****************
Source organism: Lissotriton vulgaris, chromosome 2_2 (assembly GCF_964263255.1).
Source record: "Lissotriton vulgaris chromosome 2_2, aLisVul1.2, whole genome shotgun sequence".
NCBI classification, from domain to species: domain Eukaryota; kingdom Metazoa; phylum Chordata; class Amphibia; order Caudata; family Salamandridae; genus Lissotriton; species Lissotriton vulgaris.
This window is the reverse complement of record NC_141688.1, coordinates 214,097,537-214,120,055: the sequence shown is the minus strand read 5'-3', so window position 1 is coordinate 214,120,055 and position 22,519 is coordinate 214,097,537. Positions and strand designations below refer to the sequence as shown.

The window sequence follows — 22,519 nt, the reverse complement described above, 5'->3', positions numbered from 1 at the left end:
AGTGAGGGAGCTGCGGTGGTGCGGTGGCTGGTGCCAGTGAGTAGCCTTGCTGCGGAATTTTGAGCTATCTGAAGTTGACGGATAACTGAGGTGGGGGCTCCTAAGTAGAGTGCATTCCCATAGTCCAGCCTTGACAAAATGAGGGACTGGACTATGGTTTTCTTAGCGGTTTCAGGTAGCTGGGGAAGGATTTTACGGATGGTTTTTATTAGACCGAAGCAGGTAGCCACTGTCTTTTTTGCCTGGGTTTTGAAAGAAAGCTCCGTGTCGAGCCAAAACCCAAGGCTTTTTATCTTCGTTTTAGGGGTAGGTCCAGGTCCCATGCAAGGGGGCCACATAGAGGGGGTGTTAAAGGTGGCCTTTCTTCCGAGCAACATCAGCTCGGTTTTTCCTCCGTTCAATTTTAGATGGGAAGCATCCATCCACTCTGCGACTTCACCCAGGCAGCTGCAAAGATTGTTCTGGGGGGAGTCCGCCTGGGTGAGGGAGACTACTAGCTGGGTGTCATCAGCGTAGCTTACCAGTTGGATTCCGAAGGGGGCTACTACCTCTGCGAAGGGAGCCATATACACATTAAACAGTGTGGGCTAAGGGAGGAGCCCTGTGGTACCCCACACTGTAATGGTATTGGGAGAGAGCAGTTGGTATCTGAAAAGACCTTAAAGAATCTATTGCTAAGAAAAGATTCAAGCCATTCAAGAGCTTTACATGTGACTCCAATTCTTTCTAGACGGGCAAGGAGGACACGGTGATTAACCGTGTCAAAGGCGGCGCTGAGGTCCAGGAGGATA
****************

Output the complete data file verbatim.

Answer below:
Source organism: Lissotriton vulgaris, chromosome 2_2 (assembly GCF_964263255.1).
Source record: "Lissotriton vulgaris chromosome 2_2, aLisVul1.2, whole genome shotgun sequence".
NCBI classification, from domain to species: domain Eukaryota; kingdom Metazoa; phylum Chordata; class Amphibia; order Caudata; family Salamandridae; genus Lissotriton; species Lissotriton vulgaris.
This window is the reverse complement of record NC_141688.1, coordinates 214,097,537-214,120,055: the sequence shown is the minus strand read 5'-3', so window position 1 is coordinate 214,120,055 and position 22,519 is coordinate 214,097,537. Positions and strand designations below refer to the sequence as shown.

The window sequence follows — 22,519 nt, the reverse complement described above, 5'->3', positions numbered from 1 at the left end:
AGTGAGGGAGCTGCGGTGGTGCGGTGGCTGGTGCCAGTGAGTAGCCTTGCTGCGGAATTTTGAGCTATCTGAAGTTGACGGATAACTGAGGTGGGGGCTCCTAAGTAGAGTGCATTCCCATAGTCCAGCCTTGACAAAATGAGGGACTGGACTATGGTTTTCTTAGCGGTTTCAGGTAGCTGGGGAAGGATTTTACGGATGGTTTTTATTAGACCGAAGCAGGTAGCCACTGTCTTTTTTGCCTGGGTTTTGAAAGAAAGCTCCGTGTCGAGCCAAAACCCAAGGCTTTTTATCTTCGTTTTAGGGGTAGGTCCAGGTCCCATGCAAGGGGGCCACATAGAGGGGGTGTTAAAGGTGGCCTTTCTTCCGAGCAACATCAGCTCGGTTTTTCCTCCGTTCAATTTTAGATGGGAAGCATCCATCCACTCTGCGACTTCACCCAGGCAGCTGCAAAGATTGTTCTGGGGGGAGTCCGCCTGGGTGAGGGAGACTACTAGCTGGGTGTCATCAGCGTAGCTTACCAGTTGGATTCCGAAGGGGGCTACTACCTCTGCGAAGGGAGCCATATACACATTAAACAGTGTGGGCTAAGGGAGGAGCCCTGTGGTACCCCACACTGTAATGGTATTGGGAGAGAGCAGTTGGTATCTGAAAAGACCTTAAAGAATCTATTGCTAAGAAAAGATTCAAGCCATTCAAGAGCTTTACATGTGACTCCAATTCTTTCTAGACGGGCAAGGAGGACACGGTGATTAACCGTGTCAAAGGCGGCGCTGAGGTCCAGGAGGATA